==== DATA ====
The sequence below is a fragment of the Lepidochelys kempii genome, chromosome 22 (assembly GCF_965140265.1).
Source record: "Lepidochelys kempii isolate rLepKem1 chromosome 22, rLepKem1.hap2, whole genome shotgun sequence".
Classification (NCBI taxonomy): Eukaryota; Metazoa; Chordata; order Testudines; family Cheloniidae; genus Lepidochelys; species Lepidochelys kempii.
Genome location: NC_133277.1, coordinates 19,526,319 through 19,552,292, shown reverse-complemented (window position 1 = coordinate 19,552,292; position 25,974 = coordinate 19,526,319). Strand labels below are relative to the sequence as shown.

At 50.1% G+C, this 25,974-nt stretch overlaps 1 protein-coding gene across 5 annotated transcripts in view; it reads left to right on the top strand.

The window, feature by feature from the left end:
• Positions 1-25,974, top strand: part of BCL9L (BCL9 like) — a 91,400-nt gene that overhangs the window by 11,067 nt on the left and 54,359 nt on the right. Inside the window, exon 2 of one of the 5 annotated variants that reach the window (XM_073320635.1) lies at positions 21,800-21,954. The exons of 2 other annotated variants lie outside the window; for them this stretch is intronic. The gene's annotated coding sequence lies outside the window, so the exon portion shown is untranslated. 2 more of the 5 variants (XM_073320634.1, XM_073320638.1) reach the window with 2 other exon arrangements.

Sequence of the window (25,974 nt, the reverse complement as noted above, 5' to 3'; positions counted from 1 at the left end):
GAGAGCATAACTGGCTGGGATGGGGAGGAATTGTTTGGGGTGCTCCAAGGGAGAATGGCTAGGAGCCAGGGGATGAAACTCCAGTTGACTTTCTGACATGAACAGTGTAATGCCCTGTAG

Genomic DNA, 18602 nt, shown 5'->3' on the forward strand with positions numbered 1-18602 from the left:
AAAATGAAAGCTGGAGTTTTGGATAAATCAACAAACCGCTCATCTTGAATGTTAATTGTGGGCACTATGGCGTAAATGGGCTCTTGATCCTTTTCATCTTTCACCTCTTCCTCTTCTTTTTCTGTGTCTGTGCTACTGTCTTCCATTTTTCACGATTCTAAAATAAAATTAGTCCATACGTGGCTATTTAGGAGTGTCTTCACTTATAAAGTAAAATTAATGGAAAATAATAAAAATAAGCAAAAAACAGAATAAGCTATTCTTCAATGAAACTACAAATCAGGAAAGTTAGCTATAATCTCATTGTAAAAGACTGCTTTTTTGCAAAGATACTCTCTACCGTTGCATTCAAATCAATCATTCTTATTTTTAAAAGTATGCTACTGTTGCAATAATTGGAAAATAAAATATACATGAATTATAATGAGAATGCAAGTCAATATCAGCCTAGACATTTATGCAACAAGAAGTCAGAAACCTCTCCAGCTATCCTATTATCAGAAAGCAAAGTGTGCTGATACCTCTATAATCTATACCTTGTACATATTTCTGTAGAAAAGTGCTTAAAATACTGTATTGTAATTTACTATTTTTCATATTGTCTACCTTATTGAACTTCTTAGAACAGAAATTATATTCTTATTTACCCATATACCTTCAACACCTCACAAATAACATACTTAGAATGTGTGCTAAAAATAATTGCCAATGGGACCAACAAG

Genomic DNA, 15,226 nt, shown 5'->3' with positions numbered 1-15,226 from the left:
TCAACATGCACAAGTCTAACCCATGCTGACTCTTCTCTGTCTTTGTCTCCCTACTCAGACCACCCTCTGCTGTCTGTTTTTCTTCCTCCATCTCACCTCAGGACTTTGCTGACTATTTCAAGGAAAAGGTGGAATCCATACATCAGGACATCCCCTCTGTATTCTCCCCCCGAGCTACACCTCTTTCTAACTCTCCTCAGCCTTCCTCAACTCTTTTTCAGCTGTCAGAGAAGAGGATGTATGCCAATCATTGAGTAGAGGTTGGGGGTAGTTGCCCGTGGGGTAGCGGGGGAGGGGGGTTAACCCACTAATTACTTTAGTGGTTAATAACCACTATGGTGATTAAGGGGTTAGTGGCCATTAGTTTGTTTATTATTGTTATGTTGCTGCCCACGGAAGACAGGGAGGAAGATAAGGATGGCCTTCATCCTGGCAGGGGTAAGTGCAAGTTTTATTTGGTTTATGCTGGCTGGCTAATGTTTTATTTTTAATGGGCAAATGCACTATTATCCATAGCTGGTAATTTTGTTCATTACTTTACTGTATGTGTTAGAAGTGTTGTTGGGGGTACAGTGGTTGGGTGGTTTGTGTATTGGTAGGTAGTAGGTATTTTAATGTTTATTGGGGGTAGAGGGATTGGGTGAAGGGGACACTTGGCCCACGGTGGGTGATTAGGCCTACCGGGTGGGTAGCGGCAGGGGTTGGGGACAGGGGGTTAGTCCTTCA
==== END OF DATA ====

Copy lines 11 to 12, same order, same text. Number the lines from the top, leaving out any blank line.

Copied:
AAAATGAAAGCTGGAGTTTTGGATAAATCAACAAACCGCTCATCTTGAATGTTAATTGTGGGCACTATGGCGTAAATGGGCTCTTGATCCTTTTCATCTTTCACCTCTTCCTCTTCTTTTTCTGTGTCTGTGCTACTGTCTTCCATTTTTCACGATTCTAAAATAAAATTAGTCCATACGTGGCTATTTAGGAGTGTCTTCACTTATAAAGTAAAATTAATGGAAAATAATAAAAATAAGCAAAAAACAGAATAAGCTATTCTTCAATGAAACTACAAATCAGGAAAGTTAGCTATAATCTCATTGTAAAAGACTGCTTTTTTGCAAAGATACTCTCTACCGTTGCATTCAAATCAATCATTCTTATTTTTAAAAGTATGCTACTGTTGCAATAATTGGAAAATAAAATATACATGAATTATAATGAGAATGCAAGTCAATATCAGCCTAGACATTTATGCAACAAGAAGTCAGAAACCTCTCCAGCTATCCTATTATCAGAAAGCAAAGTGTGCTGATACCTCTATAATCTATACCTTGTACATATTTCTGTAGAAAAGTGCTTAAAATACTGTATTGTAATTTACTATTTTTCATATTGTCTACCTTATTGAACTTCTTAGAACAGAAATTATATTCTTATTTACCCATATACCTTCAACACCTCACAAATAACATACTTAGAATGTGTGCTAAAAATAATTGCCAATGGGACCAACAAG

Genomic DNA, 15,226 nt, shown 5'->3' with positions numbered 1-15,226 from the left: